As we break for Canadian Thanksgiving, I thought it would be appropriate to share some thoughts on gratitude. After all, it has been a fixed holiday in Canada since being set by Governor General Vincent Massey in 1957. For most of us, the second Monday in October is synonymous with a time to be thankful for our children, our families and the many blessings of life in Canada.
While thanksgiving is a welcome family time in most homes, thankfulness or gratitude should not be limited to sentimental rituals practiced one day per year. Just as every day ought to be “earth day”, shouldn’t every day also be a type of “thanksgiving day”? Some experts in health care seem to think so.
In their article How Gratitude Changes You and Your Brain, researchers Joel Wong and Joshua Brown of Indiana University believe that the practice of gratitude is linked to overall well-being (…and feeling happier, less stressed and less depressed!). Their research was conducted on a large sample of university students who reported clinically low levels of mental health related to depression and anxiety. They discovered that students who focussed on being grateful reported significantly better mental health over time.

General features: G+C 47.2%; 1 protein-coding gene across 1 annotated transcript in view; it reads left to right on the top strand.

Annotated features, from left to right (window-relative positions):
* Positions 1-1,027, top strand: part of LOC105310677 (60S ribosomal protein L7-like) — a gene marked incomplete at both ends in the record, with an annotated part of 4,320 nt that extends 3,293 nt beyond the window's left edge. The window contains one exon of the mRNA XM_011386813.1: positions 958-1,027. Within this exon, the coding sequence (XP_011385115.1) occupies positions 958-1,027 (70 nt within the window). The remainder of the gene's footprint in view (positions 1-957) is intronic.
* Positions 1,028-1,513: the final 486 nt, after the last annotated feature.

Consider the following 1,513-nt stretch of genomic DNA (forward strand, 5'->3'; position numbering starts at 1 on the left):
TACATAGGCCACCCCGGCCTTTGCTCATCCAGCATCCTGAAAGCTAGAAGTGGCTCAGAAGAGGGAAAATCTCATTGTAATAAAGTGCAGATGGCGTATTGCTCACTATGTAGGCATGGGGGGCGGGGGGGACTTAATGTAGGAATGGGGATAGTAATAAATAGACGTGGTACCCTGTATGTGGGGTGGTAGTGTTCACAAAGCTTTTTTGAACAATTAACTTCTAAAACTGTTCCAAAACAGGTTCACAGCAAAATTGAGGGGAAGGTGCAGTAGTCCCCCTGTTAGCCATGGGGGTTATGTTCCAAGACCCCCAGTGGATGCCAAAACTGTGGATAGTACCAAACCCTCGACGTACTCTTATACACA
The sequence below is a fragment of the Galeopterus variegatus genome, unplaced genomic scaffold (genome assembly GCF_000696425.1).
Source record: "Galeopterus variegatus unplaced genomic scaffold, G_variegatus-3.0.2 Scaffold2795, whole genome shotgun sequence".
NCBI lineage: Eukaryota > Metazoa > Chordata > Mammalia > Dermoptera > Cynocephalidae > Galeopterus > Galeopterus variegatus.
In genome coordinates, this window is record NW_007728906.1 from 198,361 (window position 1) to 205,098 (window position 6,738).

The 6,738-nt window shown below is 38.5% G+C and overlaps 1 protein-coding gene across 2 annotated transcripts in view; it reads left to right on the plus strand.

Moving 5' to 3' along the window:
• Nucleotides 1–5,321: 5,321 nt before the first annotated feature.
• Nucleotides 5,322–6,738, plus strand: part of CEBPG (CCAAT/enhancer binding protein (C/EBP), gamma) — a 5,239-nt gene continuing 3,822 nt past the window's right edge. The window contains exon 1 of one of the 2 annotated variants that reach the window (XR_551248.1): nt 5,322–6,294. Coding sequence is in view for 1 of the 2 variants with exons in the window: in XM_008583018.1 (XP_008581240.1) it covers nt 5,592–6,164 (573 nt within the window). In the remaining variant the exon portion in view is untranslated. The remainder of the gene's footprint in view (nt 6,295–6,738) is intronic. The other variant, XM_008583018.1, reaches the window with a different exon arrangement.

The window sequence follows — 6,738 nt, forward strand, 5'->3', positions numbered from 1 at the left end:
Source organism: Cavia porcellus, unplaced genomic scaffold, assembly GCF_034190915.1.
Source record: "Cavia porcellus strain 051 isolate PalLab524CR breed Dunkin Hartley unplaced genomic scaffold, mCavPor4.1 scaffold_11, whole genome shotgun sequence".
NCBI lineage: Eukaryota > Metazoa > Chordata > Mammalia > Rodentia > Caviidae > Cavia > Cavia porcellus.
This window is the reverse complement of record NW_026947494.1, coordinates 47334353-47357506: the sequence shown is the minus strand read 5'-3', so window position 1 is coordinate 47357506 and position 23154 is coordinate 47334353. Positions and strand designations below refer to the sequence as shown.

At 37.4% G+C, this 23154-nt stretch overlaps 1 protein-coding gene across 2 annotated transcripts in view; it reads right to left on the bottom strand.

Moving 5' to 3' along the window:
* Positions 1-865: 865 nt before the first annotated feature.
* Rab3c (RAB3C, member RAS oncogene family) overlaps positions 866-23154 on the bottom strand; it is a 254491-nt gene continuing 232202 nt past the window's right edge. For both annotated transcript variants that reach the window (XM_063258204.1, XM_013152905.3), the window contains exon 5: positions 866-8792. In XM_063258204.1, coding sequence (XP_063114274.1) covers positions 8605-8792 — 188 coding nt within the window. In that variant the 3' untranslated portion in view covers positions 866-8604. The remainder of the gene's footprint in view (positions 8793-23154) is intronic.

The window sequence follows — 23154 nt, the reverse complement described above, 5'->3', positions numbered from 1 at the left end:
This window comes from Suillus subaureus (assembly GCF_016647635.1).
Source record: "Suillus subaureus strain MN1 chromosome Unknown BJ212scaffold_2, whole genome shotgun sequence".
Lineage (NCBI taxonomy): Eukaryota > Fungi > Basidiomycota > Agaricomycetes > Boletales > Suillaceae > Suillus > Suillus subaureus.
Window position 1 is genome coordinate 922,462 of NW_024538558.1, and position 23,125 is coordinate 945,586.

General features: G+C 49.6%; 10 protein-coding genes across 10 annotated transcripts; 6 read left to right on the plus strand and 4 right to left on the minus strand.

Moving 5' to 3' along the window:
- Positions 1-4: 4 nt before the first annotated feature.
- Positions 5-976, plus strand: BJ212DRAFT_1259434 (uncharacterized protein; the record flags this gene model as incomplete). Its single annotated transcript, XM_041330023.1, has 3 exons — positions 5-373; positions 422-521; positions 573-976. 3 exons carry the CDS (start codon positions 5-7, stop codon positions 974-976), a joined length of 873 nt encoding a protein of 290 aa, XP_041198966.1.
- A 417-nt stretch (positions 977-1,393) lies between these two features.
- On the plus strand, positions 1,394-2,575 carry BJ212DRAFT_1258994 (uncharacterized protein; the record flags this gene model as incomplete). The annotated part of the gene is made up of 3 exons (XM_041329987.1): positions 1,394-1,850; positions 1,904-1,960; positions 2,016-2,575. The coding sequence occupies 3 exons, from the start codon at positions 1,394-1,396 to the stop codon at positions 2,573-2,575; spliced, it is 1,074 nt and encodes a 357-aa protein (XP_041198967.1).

This seems intuitive to me. All of the happiest people I have ever known are regularly grateful for something – even, at times, while carrying heavy personal burdens. So, what is it about gratitude that keeps people healthier and happier? According to Wong and Brown, gratitude unshackles us from toxic emotions, words and ways of thinking and has lasting effects on the brain. In fact, some studies even indicate that gratitude physically changes your brain!
Psychology writer, Christian Jarrett, explains in the Science of Us blog that “the more practice you give your brain at feeling and expressing gratitude, the more it adapts to this mindset” and that “…the greater an effort you make to feel gratitude, the more the feeling comes to you spontaneously in the future”.
I am not a neuroscientist or a psychologist, but I have worked with many people in schools for close to thirty years and, without question, the happiest ones among them have been great practitioners of gratitude. They practice small grateful acts every day, and they are positive, affirming, and open individuals. They are humble, cheerful, and appreciative. In a word, they are content.
Gratefulness or “gratitude” is, in many ways, the key to a happy life, but it must be modelled and practiced from the cradle, if we are to avoid a plague of joyless, selfish children, who become critical of themselves and others.
As parents and educators, we hold the key in our hands, because if we are not grateful, then no matter how many blessings we have, our children may develop a tendency to be malcontent and judgmental, as they become preoccupied with what they want, rather than what they have.
Mary Davis, CEO, of Special Olympics International puts it another way: “The more grateful I am, the more beauty I see” .
And with that, Happy Thanksgiving!
Ric Anderson, Head of School